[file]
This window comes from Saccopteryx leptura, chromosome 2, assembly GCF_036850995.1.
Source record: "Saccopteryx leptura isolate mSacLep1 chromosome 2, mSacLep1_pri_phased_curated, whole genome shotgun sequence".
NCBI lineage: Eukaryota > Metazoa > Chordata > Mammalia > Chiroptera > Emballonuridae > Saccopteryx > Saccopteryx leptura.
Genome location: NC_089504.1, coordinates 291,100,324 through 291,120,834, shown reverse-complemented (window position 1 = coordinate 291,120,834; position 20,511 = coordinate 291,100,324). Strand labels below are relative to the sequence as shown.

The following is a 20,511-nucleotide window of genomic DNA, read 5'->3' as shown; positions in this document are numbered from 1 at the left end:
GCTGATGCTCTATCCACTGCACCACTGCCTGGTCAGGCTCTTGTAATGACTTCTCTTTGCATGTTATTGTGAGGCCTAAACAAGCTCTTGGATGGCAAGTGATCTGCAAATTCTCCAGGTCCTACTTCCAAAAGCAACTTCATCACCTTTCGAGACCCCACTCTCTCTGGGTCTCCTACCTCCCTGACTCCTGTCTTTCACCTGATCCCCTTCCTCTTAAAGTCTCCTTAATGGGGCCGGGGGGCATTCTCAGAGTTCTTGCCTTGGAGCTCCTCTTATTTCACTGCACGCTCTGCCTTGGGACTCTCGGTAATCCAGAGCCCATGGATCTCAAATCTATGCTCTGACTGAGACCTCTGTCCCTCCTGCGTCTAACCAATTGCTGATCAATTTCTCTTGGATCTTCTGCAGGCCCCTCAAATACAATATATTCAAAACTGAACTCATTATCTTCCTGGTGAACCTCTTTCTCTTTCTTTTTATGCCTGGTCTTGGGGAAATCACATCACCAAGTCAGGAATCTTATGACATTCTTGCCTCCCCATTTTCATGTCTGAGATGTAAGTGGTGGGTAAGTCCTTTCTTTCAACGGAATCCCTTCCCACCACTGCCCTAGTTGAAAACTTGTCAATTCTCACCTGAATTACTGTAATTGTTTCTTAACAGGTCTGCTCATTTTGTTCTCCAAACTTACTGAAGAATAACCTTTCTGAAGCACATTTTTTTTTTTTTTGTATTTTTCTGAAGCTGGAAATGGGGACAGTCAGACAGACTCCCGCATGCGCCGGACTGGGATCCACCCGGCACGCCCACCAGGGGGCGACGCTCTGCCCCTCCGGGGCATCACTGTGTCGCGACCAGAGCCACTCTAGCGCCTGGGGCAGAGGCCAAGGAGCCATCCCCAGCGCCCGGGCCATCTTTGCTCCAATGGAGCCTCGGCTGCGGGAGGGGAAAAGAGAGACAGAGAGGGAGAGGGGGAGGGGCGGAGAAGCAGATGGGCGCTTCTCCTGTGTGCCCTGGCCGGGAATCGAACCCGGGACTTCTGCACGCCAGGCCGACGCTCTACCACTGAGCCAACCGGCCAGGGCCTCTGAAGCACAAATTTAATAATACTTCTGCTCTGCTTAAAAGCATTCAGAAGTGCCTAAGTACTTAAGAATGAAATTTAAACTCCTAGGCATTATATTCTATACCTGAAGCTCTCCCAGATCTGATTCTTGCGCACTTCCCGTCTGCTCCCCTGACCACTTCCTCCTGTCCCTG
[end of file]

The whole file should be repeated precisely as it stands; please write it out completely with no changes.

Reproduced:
This window comes from Saccopteryx leptura, chromosome 2, assembly GCF_036850995.1.
Source record: "Saccopteryx leptura isolate mSacLep1 chromosome 2, mSacLep1_pri_phased_curated, whole genome shotgun sequence".
NCBI lineage: Eukaryota > Metazoa > Chordata > Mammalia > Chiroptera > Emballonuridae > Saccopteryx > Saccopteryx leptura.
Genome location: NC_089504.1, coordinates 291,100,324 through 291,120,834, shown reverse-complemented (window position 1 = coordinate 291,120,834; position 20,511 = coordinate 291,100,324). Strand labels below are relative to the sequence as shown.

The following is a 20,511-nucleotide window of genomic DNA, read 5'->3' as shown; positions in this document are numbered from 1 at the left end:
GCTGATGCTCTATCCACTGCACCACTGCCTGGTCAGGCTCTTGTAATGACTTCTCTTTGCATGTTATTGTGAGGCCTAAACAAGCTCTTGGATGGCAAGTGATCTGCAAATTCTCCAGGTCCTACTTCCAAAAGCAACTTCATCACCTTTCGAGACCCCACTCTCTCTGGGTCTCCTACCTCCCTGACTCCTGTCTTTCACCTGATCCCCTTCCTCTTAAAGTCTCCTTAATGGGGCCGGGGGGCATTCTCAGAGTTCTTGCCTTGGAGCTCCTCTTATTTCACTGCACGCTCTGCCTTGGGACTCTCGGTAATCCAGAGCCCATGGATCTCAAATCTATGCTCTGACTGAGACCTCTGTCCCTCCTGCGTCTAACCAATTGCTGATCAATTTCTCTTGGATCTTCTGCAGGCCCCTCAAATACAATATATTCAAAACTGAACTCATTATCTTCCTGGTGAACCTCTTTCTCTTTCTTTTTATGCCTGGTCTTGGGGAAATCACATCACCAAGTCAGGAATCTTATGACATTCTTGCCTCCCCATTTTCATGTCTGAGATGTAAGTGGTGGGTAAGTCCTTTCTTTCAACGGAATCCCTTCCCACCACTGCCCTAGTTGAAAACTTGTCAATTCTCACCTGAATTACTGTAATTGTTTCTTAACAGGTCTGCTCATTTTGTTCTCCAAACTTACTGAAGAATAACCTTTCTGAAGCACATTTTTTTTTTTTTTGTATTTTTCTGAAGCTGGAAATGGGGACAGTCAGACAGACTCCCGCATGCGCCGGACTGGGATCCACCCGGCACGCCCACCAGGGGGCGACGCTCTGCCCCTCCGGGGCATCACTGTGTCGCGACCAGAGCCACTCTAGCGCCTGGGGCAGAGGCCAAGGAGCCATCCCCAGCGCCCGGGCCATCTTTGCTCCAATGGAGCCTCGGCTGCGGGAGGGGAAAAGAGAGACAGAGAGGGAGAGGGGGAGGGGCGGAGAAGCAGATGGGCGCTTCTCCTGTGTGCCCTGGCCGGGAATCGAACCCGGGACTTCTGCACGCCAGGCCGACGCTCTACCACTGAGCCAACCGGCCAGGGCCTCTGAAGCACAAATTTAATAATACTTCTGCTCTGCTTAAAAGCATTCAGAAGTGCCTAAGTACTTAAGAATGAAATTTAAACTCCTAGGCATTATATTCTATACCTGAAGCTCTCCCAGATCTGATTCTTGCGCACTTCCCGTCTGCTCCCCTGACCACTTCCTCCTGTCCCTG